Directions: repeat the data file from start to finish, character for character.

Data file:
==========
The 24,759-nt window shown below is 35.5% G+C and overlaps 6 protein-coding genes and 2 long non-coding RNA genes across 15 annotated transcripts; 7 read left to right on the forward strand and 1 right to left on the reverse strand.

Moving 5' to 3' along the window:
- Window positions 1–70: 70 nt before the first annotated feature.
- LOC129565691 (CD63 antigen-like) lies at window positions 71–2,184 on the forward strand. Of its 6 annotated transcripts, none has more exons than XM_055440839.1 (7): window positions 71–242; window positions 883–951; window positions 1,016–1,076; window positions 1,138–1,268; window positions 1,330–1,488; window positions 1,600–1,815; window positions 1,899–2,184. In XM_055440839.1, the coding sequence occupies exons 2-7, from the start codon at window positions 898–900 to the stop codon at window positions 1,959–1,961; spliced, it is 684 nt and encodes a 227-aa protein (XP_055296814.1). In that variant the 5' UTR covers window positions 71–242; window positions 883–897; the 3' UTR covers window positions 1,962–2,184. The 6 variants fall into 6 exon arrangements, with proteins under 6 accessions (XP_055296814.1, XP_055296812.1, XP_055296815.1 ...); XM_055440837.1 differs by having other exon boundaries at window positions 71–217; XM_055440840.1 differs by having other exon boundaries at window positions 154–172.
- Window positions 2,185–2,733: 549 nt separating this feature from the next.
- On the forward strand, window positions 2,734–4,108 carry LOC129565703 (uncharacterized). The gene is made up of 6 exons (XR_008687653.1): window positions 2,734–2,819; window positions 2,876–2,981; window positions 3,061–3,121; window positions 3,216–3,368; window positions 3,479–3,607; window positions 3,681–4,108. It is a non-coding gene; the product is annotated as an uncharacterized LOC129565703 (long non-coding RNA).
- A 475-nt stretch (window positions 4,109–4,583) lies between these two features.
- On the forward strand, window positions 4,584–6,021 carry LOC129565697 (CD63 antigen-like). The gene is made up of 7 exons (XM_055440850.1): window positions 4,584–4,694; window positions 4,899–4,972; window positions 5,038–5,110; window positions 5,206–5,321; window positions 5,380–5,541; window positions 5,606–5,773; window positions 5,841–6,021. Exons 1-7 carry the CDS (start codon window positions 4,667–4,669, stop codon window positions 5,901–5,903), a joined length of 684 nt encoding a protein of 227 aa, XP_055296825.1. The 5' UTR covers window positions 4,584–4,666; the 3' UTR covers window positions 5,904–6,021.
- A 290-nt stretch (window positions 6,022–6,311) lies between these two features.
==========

The 24,759-nt window shown below is 35.5% G+C and overlaps 6 protein-coding genes and 2 long non-coding RNA genes across 15 annotated transcripts; 7 read left to right on the forward strand and 1 right to left on the reverse strand.

Moving 5' to 3' along the window:
- Window positions 1–70: 70 nt before the first annotated feature.
- LOC129565691 (CD63 antigen-like) lies at window positions 71–2,184 on the forward strand. Of its 6 annotated transcripts, none has more exons than XM_055440839.1 (7): window positions 71–242; window positions 883–951; window positions 1,016–1,076; window positions 1,138–1,268; window positions 1,330–1,488; window positions 1,600–1,815; window positions 1,899–2,184. In XM_055440839.1, the coding sequence occupies exons 2-7, from the start codon at window positions 898–900 to the stop codon at window positions 1,959–1,961; spliced, it is 684 nt and encodes a 227-aa protein (XP_055296814.1). In that variant the 5' UTR covers window positions 71–242; window positions 883–897; the 3' UTR covers window positions 1,962–2,184. The 6 variants fall into 6 exon arrangements, with proteins under 6 accessions (XP_055296814.1, XP_055296812.1, XP_055296815.1 ...); XM_055440837.1 differs by having other exon boundaries at window positions 71–217; XM_055440840.1 differs by having other exon boundaries at window positions 154–172.
- Window positions 2,185–2,733: 549 nt separating this feature from the next.
- On the forward strand, window positions 2,734–4,108 carry LOC129565703 (uncharacterized). The gene is made up of 6 exons (XR_008687653.1): window positions 2,734–2,819; window positions 2,876–2,981; window positions 3,061–3,121; window positions 3,216–3,368; window positions 3,479–3,607; window positions 3,681–4,108. It is a non-coding gene; the product is annotated as an uncharacterized LOC129565703 (long non-coding RNA).
- A 475-nt stretch (window positions 4,109–4,583) lies between these two features.
- On the forward strand, window positions 4,584–6,021 carry LOC129565697 (CD63 antigen-like). The gene is made up of 7 exons (XM_055440850.1): window positions 4,584–4,694; window positions 4,899–4,972; window positions 5,038–5,110; window positions 5,206–5,321; window positions 5,380–5,541; window positions 5,606–5,773; window positions 5,841–6,021. Exons 1-7 carry the CDS (start codon window positions 4,667–4,669, stop codon window positions 5,901–5,903), a joined length of 684 nt encoding a protein of 227 aa, XP_055296825.1. The 5' UTR covers window positions 4,584–4,666; the 3' UTR covers window positions 5,904–6,021.
- A 290-nt stretch (window positions 6,022–6,311) lies between these two features.